It was different working for a big company since they have different processes. There was a lot of waiting at first to get set up, but once I was, my manager taught me how to work through our user system since it was totally different than what I knew. My manager reviews my code and gives me feedback on what I'm doing wrong, and what I'm doing right. I’m learning day-by-day because the company is also doing a big tech overhaul, so my team is learning new systems as well.
In terms of the languages that you're using at J.Crew, what did you learn at Holberton and what was new to you?
I knew Python and Bash because of Holberton, but what I didn't know was Jenkins. Jenkins was pretty easy to learn because of my foundation at Holberton School. Since I knew Python and Bash, I knew how to program and that's the main skill J.Crew wanted.
What advice do you have for other future software engineers who are currently going through the job search?
Trust the process, and believe in yourself. Everything you learn at Holberton School is what you need to do in your job search. Believe in yourself, study hard, make this your goal, and you'll find something eventually. There's that cliché saying, “If I could I do it, you could do it!” And it’s the truth. I struggled big time – I had different problems growing up, but I persevered, pushed through and found something that I love to do. Don't give up. Just keep on working.
As an African-American, how has your experience been impacted while learning at Holberton School and now working in the tech industry?
Working at J.Crew, it hasn’t really impacted me at all because J.Crew is pretty diverse. At Holberton, there are so many students from different backgrounds and learning styles. Since the school is still pretty young, they're still learning how to deal with different learning styles, like mine. The staff was great at adjusting to meet my learning needs and giving each student the help they needed.
When I interviewed at some tech companies, people looked at me weirdly because I'm pretty big – I’m 6 feet tall. One time, I went to a prominent tech company in California for an event with my classmates. One of their employees asked if I was there to set up the audiovisual equipment for the event, and I had to tell them, "No, I'm here for the event." I guess I’m a weird looking developer!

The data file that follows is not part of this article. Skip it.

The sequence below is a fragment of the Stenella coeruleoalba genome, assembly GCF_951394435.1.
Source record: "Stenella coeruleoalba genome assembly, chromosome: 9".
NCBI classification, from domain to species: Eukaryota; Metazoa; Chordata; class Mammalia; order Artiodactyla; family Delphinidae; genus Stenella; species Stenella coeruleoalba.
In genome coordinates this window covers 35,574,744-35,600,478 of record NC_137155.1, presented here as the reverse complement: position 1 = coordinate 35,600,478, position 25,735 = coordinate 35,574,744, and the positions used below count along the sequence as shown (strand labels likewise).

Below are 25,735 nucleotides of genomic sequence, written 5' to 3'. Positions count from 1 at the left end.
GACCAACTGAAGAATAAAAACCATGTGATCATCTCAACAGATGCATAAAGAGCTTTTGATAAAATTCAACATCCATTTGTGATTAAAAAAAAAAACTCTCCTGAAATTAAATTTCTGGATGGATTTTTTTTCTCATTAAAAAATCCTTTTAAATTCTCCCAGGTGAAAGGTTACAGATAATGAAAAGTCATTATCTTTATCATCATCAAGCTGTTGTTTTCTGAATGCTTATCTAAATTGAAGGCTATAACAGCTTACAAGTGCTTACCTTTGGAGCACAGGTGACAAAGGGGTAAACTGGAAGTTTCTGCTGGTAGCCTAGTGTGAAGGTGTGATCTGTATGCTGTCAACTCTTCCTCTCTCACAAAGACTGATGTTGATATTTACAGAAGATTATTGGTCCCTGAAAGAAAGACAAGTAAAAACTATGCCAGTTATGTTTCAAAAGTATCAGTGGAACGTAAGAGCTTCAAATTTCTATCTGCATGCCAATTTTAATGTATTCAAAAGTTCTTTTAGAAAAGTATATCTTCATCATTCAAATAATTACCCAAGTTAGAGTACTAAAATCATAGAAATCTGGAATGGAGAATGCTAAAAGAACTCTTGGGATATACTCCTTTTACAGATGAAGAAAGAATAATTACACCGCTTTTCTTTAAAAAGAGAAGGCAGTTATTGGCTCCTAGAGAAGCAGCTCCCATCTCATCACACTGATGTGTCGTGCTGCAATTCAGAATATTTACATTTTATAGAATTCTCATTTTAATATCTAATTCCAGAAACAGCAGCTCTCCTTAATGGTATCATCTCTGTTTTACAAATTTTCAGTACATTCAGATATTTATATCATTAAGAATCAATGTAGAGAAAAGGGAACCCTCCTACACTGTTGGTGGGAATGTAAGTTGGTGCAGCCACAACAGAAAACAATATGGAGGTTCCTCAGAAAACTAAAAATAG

Since you worked in a few fields before Holberton, has any of your previous job experience been useful in your new role as software engineer?
Yes. Because I was a psychology major, I’m always analyzing things; which helps you to not jump the gun on certain ideas. When something bad happens like your code breaking, you don't get upset. I just ask myself, "Why did this happen?" There's been plenty of times where fellow classmates’ code would break, and they’d get frustrated and start all over. My psychology background helps me to say, "Okay, let me take a step back." I learned how to take a step back, write it out, explain it on a whiteboard, see what went wrong, ask for input from the class, and then take it from there. Nothing is perfect, so I’m able to learn from my mistakes, and just get better. My psychology degree helped me to not stress out.
What has been the biggest challenge or roadblock in this journey to learning how to code?
The whole journey was challenging for me. There were so many times when I was at Holberton frustrated in front of my computer screen because I just didn't get it. I was there all day and all night studying, but I just didn't get it. Eventually, it clicked. But having your classmates get ahead of you in their leaning makes you think, "oh man, can I really do this?” I started doubting myself because every day was a struggle. I still don't know everything, but I know way more about software development than I did before.
Maybe the hardest thing was figuring out how to solve a certain question with the knowledge that you have because a 9-month school only teaches you so much. You'll make it at the end of the day as long as you keep trying. But for me, the whole journey was tough.
Do you still stay involved with any of the other Holberton School alumni?
Oh, yeah. I talk to my classmates all the time, and I talk to the new students. I was lucky enough to give a talk in front of a new cohort. And I'll be going back to San Francisco plenty of times to visit in the future.
What advice do you have for people thinking about making a career change and attending a coding school?
Go ahead and make that life change. If it's something you want to do, don't think about it anymore. Just go ahead and apply. And if you fail the first time, apply again. This is your life and in my opinion, you get one life, so you may as well enjoy it to the fullest. Don't worry about anyone else or what they think. Do what you have to do, and do whatever you can to make it. You will be happy at the end of the day.